Everything happens for a reason and only you so have a choice to grow from experiences.

 

Thank you for reading my blog. Please read, like, comment, and most of all follow Phicklephilly. I publish every day.

You can check out my books here: https://www.amazon.com/s?k=charles+wiedenmann&ref=nb_sb_noss_1

15 Early Red Flags Girls Usually Ignore (+ 5 We Definitely Shouldn’t)

There are a few common red flags that tend to appear in relationships, and most of us know how to identify the majority of them. But then there are those warning signs that don’t appear all that bad at first.

There are also those that might actually seem like positives in the beginning, and so we ignore them. Unfortunately, ignoring red flags only leads to problems.

Red flags foreshadow behavior that becomes even worse as time goes on, so the sooner we pick up on the fact that someone isn’t good for us, the better.

It’s time to learn what warning signs to look out for in a partner! Check out these 15 red flags that girls usually ignore, and 5 that we never should overlook.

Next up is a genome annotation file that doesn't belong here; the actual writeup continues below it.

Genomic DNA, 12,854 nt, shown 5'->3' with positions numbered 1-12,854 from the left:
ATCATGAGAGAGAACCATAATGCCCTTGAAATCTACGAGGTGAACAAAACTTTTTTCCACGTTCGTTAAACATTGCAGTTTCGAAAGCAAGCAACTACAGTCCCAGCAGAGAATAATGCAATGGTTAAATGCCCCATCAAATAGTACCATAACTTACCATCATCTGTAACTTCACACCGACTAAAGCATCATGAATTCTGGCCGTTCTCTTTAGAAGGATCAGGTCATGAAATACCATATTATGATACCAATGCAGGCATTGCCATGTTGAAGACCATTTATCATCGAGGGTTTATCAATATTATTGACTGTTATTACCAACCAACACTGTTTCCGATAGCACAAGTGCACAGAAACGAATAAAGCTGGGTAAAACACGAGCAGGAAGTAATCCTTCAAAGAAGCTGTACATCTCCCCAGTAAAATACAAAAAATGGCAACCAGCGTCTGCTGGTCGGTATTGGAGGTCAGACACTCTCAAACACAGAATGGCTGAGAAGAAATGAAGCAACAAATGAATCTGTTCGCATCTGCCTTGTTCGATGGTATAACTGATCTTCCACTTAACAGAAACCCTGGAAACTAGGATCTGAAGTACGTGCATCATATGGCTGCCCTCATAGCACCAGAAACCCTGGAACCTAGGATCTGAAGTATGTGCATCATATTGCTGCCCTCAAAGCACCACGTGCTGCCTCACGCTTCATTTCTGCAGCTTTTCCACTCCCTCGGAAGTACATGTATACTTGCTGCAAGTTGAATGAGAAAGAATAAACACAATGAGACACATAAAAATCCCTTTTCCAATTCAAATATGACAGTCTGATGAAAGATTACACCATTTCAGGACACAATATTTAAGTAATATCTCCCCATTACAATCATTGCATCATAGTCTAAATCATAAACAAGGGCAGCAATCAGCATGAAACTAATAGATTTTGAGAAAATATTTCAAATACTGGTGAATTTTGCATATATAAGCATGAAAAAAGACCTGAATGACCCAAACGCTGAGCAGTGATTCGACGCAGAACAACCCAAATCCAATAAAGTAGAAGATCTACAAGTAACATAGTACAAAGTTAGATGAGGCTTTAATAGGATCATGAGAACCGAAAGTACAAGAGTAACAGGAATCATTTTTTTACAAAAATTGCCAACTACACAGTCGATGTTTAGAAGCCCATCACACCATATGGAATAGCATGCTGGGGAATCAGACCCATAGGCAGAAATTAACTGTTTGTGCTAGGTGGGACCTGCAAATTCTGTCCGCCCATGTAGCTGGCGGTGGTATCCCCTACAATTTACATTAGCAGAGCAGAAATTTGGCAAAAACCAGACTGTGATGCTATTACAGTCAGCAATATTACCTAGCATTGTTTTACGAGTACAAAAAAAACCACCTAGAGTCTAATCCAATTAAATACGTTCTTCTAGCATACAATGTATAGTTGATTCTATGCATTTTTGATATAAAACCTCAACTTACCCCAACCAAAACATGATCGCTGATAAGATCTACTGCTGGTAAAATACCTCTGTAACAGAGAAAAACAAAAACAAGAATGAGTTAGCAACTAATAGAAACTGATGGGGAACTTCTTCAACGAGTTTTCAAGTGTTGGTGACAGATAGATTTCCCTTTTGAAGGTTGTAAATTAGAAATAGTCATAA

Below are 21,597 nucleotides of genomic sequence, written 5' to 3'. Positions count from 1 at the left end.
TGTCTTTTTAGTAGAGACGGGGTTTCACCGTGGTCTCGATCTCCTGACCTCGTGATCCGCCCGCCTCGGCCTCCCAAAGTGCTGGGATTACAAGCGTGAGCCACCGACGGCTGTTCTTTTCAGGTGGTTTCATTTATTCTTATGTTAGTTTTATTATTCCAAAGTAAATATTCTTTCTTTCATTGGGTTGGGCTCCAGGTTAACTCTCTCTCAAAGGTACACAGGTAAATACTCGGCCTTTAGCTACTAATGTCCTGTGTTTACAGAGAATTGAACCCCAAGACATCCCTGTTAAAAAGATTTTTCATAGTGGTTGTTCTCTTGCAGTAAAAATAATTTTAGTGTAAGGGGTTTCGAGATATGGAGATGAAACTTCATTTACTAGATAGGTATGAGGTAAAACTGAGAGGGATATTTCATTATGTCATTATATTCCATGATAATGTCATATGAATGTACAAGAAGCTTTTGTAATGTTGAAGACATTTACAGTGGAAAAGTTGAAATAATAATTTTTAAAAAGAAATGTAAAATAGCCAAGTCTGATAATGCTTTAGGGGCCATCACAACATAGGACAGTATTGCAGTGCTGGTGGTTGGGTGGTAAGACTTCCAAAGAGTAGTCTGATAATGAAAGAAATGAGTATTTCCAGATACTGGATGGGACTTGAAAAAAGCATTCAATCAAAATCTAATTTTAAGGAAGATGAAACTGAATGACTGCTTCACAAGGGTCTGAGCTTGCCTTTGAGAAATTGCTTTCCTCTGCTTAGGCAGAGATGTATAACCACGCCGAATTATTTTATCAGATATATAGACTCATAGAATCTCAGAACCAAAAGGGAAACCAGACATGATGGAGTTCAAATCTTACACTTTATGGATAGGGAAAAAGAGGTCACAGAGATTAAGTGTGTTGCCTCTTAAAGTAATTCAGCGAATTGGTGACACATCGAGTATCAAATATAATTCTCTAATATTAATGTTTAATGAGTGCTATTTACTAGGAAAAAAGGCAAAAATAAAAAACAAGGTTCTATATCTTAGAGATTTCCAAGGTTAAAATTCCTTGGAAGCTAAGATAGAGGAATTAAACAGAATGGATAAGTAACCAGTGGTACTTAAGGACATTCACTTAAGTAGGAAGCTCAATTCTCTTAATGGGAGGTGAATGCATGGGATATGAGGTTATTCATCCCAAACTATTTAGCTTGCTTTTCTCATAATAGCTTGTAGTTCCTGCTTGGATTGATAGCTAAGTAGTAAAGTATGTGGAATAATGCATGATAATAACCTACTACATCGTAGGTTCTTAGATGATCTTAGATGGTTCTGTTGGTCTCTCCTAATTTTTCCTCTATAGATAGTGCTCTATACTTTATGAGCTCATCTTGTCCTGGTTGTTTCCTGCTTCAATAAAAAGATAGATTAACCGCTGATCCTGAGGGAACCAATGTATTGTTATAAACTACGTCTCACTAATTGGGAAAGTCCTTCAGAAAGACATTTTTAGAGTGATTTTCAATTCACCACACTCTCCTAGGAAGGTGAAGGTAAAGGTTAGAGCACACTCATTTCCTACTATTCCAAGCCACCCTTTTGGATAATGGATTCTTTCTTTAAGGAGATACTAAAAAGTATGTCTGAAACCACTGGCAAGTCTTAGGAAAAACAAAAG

20 Red Flag: Always Talking About His Ex

Digital Trends

It should definitely be a red flag if a guy can’t stop talking about his ex. You might brush it off as him simply letting off some steam, but if he keeps ranting about the ex, then the ex is still very much on his mind.

A lot of the time, these kinds of guys are on the rebound.

19 Red Flag: Making Her Feel Jealous When She’s Not Normally

Magicpin

Sometimes jealousy comes down to our own insecurities that we project onto other people, and other times jealousy happens because other people purposely do things to mess with our minds.

If a guy clearly does things to make you feel jealous, and like you might lose him at any time, that’s a red flag.

18 Red Flag: She Has To ‘Edit’ Things About Their Relationship When Talking To Her Friends

Film Doo